THE BUDGET is remarkable in the sense that despite challenging times, it decided to jump for fiscal prudence by sticking to the 3.5 per cent deficit target.
Additionally, Rs 6 lakh borrowing number was an even bigger surprise for the bond market. However, bank recapitalisation numbers could be an ongoing exercise, as our internal estimates suggest that this number for the entire banking sector could be at least an additional Rs 1 lakh crore over and above the Rs 70,000 crore envisaged over the next couple of years.
The budget has provided the correct solution to revive the agricultural sector. Among other things, the proposal to move away from a regime of input through better targeting towards marginal and small farmers is a step in the right direction. In particular, the idea to push fertiliser subsidy on a pilot basis through the DBT could be a game changer. With global fertiliser prices having corrected substantially in the last two years, the timing was opportune to carry out this reform and the government has done just that.
The plan to set up a national agriculture market will achieve the twin objectives of lifting farm income and moderating farm produce prices. The enormity of this exercise, with a Rs 27,000 crore fund, is significant as there are 2,477 principal regulated markets based on geography called Agriculture Produce Market Committee. Plans to provide soil health cards and increased outlay on irrigation are other additional incentives provided for in the budget.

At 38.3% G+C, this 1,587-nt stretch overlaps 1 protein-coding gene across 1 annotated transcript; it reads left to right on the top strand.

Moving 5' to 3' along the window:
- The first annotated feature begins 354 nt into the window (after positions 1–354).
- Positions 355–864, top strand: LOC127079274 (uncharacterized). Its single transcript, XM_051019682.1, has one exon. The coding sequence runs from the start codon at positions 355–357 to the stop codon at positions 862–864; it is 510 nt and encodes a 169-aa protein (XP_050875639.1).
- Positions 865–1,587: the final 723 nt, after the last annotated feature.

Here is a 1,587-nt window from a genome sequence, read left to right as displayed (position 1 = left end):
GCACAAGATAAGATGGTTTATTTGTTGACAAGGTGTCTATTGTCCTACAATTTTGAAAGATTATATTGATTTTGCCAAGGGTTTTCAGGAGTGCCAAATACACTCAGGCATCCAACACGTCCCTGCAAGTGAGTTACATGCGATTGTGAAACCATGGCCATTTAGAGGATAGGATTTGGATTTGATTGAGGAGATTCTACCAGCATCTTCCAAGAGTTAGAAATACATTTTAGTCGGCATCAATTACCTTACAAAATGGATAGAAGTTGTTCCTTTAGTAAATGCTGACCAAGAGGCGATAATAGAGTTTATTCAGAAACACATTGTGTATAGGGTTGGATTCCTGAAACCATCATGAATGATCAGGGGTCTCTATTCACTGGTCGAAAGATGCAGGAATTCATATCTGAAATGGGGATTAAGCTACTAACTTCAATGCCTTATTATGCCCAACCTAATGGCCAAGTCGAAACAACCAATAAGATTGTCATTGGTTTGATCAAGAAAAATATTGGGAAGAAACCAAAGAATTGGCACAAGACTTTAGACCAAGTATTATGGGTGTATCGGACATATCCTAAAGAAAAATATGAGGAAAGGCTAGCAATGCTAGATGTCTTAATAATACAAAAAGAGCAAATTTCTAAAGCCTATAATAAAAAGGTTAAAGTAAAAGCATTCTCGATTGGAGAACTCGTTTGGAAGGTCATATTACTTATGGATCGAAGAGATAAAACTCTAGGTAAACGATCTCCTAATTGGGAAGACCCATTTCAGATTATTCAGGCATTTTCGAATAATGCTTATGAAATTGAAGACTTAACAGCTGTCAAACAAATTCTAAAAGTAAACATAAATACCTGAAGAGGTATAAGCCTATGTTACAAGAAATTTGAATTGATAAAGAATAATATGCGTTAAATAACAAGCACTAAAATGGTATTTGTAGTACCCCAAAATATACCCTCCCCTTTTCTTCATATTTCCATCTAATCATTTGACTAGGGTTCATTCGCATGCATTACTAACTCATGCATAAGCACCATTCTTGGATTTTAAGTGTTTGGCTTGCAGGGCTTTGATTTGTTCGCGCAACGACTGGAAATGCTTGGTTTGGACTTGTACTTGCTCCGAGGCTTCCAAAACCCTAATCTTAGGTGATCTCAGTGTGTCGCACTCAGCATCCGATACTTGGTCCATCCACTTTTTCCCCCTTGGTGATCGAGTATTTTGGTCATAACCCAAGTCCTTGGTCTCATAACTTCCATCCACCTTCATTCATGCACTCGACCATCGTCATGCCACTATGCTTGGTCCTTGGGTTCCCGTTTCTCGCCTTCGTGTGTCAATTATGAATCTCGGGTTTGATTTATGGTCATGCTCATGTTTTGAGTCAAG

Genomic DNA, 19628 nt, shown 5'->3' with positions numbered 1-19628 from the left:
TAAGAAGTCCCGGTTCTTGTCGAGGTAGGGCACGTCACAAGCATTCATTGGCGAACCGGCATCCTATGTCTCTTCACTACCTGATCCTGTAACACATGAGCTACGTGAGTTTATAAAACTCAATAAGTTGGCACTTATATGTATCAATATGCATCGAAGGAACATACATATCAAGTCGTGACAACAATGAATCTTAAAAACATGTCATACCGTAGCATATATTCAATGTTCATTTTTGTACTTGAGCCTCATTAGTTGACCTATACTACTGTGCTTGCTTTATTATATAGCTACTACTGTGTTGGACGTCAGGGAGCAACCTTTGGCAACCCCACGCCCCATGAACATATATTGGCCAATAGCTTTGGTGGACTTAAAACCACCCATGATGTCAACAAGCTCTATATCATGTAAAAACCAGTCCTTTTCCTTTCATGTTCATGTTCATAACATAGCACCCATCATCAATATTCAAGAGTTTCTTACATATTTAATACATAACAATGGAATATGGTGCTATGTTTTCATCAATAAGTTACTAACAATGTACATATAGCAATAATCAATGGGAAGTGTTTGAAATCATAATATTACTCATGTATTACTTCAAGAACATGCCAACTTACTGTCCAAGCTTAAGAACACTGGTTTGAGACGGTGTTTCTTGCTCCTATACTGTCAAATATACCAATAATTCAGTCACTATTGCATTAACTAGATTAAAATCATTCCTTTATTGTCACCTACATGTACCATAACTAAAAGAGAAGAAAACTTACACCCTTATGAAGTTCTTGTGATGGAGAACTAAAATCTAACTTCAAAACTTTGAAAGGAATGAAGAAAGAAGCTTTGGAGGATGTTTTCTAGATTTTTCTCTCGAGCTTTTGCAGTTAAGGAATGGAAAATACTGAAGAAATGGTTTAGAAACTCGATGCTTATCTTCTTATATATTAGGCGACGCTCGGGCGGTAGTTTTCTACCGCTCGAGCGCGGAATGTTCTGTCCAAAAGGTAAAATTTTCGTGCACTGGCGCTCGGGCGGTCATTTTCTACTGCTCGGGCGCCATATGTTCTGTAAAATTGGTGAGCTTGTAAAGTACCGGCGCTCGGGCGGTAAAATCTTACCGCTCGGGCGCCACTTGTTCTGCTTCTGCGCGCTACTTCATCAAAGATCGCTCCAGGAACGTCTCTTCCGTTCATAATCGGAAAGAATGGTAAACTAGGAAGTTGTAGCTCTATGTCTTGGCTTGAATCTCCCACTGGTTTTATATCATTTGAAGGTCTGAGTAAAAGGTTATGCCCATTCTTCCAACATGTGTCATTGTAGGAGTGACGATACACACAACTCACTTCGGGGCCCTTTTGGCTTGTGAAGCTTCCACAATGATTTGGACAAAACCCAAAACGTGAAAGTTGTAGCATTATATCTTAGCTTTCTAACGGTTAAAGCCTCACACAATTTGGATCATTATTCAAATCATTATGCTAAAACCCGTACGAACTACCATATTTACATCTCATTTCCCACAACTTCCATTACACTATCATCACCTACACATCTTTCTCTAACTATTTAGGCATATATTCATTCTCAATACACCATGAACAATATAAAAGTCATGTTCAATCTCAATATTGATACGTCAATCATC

There are special incentives for the MSME sector like incentivising the small businessmen. For example, the existing presumptive income scheme under Section 44AD of the Income Tax Act is quite popular among small businessmen who declare their income at 8 per cent of the total turnover or gross receipts of the previous year. Keeping in view the popularity of the scheme and its impact on ease of doing business, the existing limit of Rs 1 crore has been increased to Rs 2 crore.
Additionally, we expect that the MUDRA scheme with a scaled-up disbursement target of Rs 1,80,000 crore in FY ’17 (Rs 70,000 crore in FY ’16) on a conservative basis could provide employment to around 3.5 crore individuals.
The Stand Up India Scheme will ensure coverage of skilled/ semi-skilled entrepreneurs in different geographies across the country. The banks are already in the process of identifying the prospective borrowers (SC/ ST/ women) for the scheme to be launched on April 1.
The new hybrid annuity concession agreements on road hold a promising future and the impetus given to develop inland waterways, roadways and small airports will avoid the excess of coastal dependent growth model of China at the initial stage.
To get more investment in ARCs, the budget proposed to provide a complete pass through of income-tax to securitisation trusts, including trusts of ARCs. Overall, the FDI move can benefit banks, in case ARCs are able to leverage this move. Broad-basing of investors eligible to invest in ARC trust instruments is also a positive factor.
To sum up, in the present scenario, the focus of the government should be “fiscal consolidation” rather than “fiscal austerity”. The rigidity in fixing the fiscal deficit numbers have to be moulded in such a way that the policy adopted is credible yet gives the scope for adjusting to the context present in the economy. In this respect, the fixing of a fiscal range rather than an exact fiscal number presents an ingenious solution. The budget also acknowledges this fact and there is a proposal to set up a committee to review the implementation of the FRBM Act. In a highly uncertain situation, the assumption of one number and one solution being sacrosanct appears unreasonable.